Indigo by Kyoko Uchida
I am determined to not talk about you. How fast a thing unravels, yes — but how I spend years unraveling still.
What I see now in our snapshots
together is the hole in your T-shirt,
a torn seam at your left shoulder, dark
in the sun. Already up close, you can see
the indigo thread coming out, and this is
what worries me, how fast a thing
unravels. From the loose weave of what
covers us, touches our freckled skin, we are
open to desire or absence.
We count on the way our clothes keep us
together, separate and intact,
though we know better. We are
no closer beneath the careful fabric,
the small, easy buttons — only more
honest, unyielding, foreign. Nor are we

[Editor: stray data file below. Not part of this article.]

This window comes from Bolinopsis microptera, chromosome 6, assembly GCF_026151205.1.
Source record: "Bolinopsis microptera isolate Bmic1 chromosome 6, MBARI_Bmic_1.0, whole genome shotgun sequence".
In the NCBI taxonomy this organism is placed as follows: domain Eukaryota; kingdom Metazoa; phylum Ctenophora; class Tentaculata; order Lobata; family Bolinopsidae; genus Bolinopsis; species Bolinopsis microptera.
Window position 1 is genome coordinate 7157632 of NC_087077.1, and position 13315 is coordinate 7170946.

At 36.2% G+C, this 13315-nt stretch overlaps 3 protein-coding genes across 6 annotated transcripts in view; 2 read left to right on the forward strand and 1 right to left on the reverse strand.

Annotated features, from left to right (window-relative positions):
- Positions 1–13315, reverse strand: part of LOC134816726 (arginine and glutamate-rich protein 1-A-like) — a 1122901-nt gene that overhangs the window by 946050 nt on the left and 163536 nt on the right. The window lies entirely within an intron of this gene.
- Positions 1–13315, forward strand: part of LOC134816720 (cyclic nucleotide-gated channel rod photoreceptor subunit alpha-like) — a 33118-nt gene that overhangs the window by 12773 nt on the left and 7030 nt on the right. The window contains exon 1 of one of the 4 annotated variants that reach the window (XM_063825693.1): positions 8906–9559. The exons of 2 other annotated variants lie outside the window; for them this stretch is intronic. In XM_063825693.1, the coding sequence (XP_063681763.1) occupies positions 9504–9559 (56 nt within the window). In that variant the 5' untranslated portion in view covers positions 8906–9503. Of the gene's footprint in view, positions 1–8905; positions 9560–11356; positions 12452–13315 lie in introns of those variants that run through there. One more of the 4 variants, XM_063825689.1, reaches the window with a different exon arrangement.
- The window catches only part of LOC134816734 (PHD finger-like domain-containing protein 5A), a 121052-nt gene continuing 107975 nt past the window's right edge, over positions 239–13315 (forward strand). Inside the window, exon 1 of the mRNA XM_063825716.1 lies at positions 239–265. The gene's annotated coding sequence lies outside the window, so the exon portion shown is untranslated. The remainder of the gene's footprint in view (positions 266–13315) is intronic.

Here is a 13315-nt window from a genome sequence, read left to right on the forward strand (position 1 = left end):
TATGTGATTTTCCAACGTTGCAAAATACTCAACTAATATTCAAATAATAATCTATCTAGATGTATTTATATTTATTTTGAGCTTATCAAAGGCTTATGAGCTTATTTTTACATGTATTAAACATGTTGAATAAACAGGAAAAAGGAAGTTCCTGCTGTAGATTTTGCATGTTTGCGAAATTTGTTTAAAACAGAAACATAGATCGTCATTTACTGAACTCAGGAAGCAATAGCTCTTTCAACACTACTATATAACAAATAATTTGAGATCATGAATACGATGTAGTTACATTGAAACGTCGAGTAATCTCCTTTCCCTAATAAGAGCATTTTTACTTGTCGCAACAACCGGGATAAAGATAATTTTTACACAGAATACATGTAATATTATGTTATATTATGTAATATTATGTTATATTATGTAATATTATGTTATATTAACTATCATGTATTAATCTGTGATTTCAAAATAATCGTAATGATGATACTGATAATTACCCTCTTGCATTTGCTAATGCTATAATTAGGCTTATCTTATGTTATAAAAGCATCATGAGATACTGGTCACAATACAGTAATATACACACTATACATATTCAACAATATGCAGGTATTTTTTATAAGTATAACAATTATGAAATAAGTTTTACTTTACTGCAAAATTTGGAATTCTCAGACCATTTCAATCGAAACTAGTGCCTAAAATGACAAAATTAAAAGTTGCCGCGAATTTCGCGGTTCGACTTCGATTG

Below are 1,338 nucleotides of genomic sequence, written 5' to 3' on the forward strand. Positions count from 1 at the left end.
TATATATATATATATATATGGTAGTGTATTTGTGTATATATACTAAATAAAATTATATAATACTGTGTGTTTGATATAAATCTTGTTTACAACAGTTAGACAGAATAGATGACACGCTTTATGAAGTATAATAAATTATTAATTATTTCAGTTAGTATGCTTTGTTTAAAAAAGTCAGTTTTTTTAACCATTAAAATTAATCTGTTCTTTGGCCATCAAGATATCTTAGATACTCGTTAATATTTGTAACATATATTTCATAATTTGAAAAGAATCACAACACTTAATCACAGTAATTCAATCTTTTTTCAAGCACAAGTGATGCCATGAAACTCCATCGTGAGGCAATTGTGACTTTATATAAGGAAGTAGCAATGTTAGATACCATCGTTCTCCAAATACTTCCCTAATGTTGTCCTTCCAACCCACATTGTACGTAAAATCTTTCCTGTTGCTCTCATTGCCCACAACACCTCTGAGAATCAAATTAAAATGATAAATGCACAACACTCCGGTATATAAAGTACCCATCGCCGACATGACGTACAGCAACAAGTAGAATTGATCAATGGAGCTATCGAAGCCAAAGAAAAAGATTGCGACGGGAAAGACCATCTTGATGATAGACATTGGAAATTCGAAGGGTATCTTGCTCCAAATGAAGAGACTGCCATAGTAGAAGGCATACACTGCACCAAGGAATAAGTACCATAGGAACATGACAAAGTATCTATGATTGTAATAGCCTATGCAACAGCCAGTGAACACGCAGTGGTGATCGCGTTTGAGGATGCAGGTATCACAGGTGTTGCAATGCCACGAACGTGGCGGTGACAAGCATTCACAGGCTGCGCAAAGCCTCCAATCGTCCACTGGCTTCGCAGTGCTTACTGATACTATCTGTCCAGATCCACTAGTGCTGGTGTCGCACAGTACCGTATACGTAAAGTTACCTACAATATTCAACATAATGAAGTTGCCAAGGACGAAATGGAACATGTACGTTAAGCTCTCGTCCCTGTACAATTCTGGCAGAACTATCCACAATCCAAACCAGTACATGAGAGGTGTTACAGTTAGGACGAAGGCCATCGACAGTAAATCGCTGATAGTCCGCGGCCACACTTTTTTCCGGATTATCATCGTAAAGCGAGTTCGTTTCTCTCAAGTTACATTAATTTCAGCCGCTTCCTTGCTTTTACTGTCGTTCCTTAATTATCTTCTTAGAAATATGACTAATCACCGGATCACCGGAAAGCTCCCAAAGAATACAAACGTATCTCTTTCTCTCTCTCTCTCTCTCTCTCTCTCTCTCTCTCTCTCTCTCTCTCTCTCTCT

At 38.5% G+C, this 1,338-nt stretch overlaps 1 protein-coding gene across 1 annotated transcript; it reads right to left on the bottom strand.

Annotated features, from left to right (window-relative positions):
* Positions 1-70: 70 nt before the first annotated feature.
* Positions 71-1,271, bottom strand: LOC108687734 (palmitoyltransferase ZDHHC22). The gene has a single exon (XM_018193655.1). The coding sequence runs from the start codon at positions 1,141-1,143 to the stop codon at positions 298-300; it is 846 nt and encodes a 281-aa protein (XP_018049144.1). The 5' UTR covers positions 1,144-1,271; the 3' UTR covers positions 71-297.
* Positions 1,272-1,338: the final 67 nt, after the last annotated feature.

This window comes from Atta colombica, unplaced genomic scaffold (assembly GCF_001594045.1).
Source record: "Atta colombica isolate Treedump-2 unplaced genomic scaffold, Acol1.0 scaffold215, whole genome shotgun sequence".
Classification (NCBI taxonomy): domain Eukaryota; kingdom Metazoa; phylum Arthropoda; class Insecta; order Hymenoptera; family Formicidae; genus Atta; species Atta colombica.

any safer, any more beyond touch
across heavy cotton, a white linen sleeve.
And if the distance we’ve sewn together
is thin, what begins to give
has been there all along: always
how things come apart into their own
basic pieces, all texture and hue of color,
all fiber and cut and bone, where
we are most ourselves revealed.
This time I want to take each unbroken
thread between my fingers, worrying it,
undoing slowly what I know to follow
where it takes me, how it ends.